Stack Overflow is a community of 4.7 million programmers, just like you, helping each other.

Join them; it only takes a minute:

Sign up
Join the Stack Overflow community to:
  1. Ask programming questions
  2. Answer and help your peers
  3. Get recognized for your expertise

I have the following SQL table:

|  ID      |  Name         |  Order  |  ParentID  |
|  int PK  |  nvarchar(50) |  int    |  int FK    |     

ObjectTable.ParentID is a nullable field with a relationship to a different Object record's ID. LINQ-to-SQL generates an class that looks like:

 public class DbObject{

      int ID { get; set; }

      string Name { get; set; }

      int Order { get; set; }

      int? ParentID { get; set; }

      DbObject Parent { get; set; }

      EntitySet<DbObject> ChildObjects { get; set; }


When I load a DbObject instance, I need to be able to recursively access the child objects, so that I can write the data to a hierarchical JSON object.

  • Will I execute a separate query everytime I access the elements via DbObject.ChildObjects? Since DB transactions take the longest, it seems like this is a very inefficient way to load a recursive hierarchy.

  • What is the best practice for executing a recursive query with LINQ-to-SQL and/or EF?

  • Is LINQ-to-SQL integrated with Common Table Expressions? I found Common Table Expression (CTE) in linq-to-sql?

share|improve this question
Are you in a position to change the data model? If not, then I would think you need to go down the sql string execution path mentioned in the other question you reference. – Chris Sainty Jul 6 '11 at 2:53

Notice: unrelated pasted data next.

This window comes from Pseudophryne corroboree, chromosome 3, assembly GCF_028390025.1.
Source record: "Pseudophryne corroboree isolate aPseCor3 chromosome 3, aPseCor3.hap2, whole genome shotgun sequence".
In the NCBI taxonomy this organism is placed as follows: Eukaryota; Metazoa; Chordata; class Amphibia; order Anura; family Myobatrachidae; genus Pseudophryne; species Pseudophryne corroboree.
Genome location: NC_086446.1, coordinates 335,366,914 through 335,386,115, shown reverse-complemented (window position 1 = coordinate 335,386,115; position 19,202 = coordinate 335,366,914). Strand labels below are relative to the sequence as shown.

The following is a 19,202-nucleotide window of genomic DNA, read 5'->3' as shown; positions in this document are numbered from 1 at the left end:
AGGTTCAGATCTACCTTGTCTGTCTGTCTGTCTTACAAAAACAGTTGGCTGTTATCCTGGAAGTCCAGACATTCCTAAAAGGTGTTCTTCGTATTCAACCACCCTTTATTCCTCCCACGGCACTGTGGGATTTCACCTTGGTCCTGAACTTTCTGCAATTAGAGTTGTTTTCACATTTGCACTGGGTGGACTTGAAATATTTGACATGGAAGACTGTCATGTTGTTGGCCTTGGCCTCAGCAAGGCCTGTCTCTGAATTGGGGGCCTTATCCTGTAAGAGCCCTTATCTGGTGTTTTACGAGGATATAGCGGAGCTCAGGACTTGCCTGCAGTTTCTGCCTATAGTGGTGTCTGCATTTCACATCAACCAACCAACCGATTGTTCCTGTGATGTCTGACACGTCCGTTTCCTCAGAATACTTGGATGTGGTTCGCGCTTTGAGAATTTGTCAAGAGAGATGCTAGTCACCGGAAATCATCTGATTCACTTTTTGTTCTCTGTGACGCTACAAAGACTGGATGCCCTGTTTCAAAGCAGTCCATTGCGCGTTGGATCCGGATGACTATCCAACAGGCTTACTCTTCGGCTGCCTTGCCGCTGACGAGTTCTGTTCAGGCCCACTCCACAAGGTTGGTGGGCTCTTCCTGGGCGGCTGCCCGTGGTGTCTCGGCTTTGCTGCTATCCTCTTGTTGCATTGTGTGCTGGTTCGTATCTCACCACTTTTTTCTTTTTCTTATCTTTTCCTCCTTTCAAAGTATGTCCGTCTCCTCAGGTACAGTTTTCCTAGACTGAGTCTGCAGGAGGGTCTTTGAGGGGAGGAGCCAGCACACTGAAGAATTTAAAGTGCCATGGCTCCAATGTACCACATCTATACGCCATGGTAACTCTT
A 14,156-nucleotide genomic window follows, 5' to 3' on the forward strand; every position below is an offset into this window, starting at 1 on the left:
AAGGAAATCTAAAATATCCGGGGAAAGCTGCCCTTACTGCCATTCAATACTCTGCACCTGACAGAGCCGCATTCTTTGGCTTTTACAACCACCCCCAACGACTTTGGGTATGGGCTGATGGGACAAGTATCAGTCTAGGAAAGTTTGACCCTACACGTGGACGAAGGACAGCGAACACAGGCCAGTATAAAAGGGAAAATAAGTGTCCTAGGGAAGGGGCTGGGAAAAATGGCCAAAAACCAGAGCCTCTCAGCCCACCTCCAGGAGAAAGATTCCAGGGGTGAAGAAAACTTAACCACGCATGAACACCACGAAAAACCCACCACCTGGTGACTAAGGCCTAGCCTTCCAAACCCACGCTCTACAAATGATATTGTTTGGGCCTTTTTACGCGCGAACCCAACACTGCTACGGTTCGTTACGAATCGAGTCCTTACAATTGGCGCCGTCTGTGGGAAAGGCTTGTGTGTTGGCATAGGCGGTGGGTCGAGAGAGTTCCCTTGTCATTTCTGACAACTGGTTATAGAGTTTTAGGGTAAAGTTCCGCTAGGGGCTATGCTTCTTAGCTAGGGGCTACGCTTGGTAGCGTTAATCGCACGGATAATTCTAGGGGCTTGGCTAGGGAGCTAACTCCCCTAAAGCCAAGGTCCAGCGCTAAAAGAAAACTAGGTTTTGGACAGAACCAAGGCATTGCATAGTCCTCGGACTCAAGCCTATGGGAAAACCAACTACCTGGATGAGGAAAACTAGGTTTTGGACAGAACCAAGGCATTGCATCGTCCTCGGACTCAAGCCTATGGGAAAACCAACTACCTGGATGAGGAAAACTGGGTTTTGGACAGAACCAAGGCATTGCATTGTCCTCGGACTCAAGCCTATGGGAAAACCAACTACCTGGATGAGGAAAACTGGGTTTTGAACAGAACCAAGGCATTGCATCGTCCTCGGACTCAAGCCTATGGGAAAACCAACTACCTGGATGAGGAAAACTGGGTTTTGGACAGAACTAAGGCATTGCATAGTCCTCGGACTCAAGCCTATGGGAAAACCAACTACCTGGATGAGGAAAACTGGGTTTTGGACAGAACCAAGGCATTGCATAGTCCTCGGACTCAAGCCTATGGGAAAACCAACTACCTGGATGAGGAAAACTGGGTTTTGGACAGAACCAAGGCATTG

@chrissainty, I could change the data model. Are you saying there is no situation where a hierarchical data model is appropriate? – smartcaveman Jul 6 '11 at 3:02
Not saying it is inappropriate. Just it won't work with std LINQ queries. So you could change the model to make it a single LINQ query, or you could do an sproc/text query. Just depends on which way you prefer. – Chris Sainty Jul 6 '11 at 5:42
up vote 2 down vote accepted

in our case we have created stored procedures with CTE's and put them on the l2s designer and they work like any other Table except they behave as a method rather than property and we have experienced no problem with that so far.

share|improve this answer
This is correct answer. Neither Linq-to-sql or EF has support for efficient recursive queries. Use native SQL with CTEs for that. – Ladislav Mrnka Jul 6 '11 at 7:08

Your Answer


By posting your answer, you agree to the privacy policy and terms of service.

Not the answer you're looking for? Browse other questions tagged or ask your own question.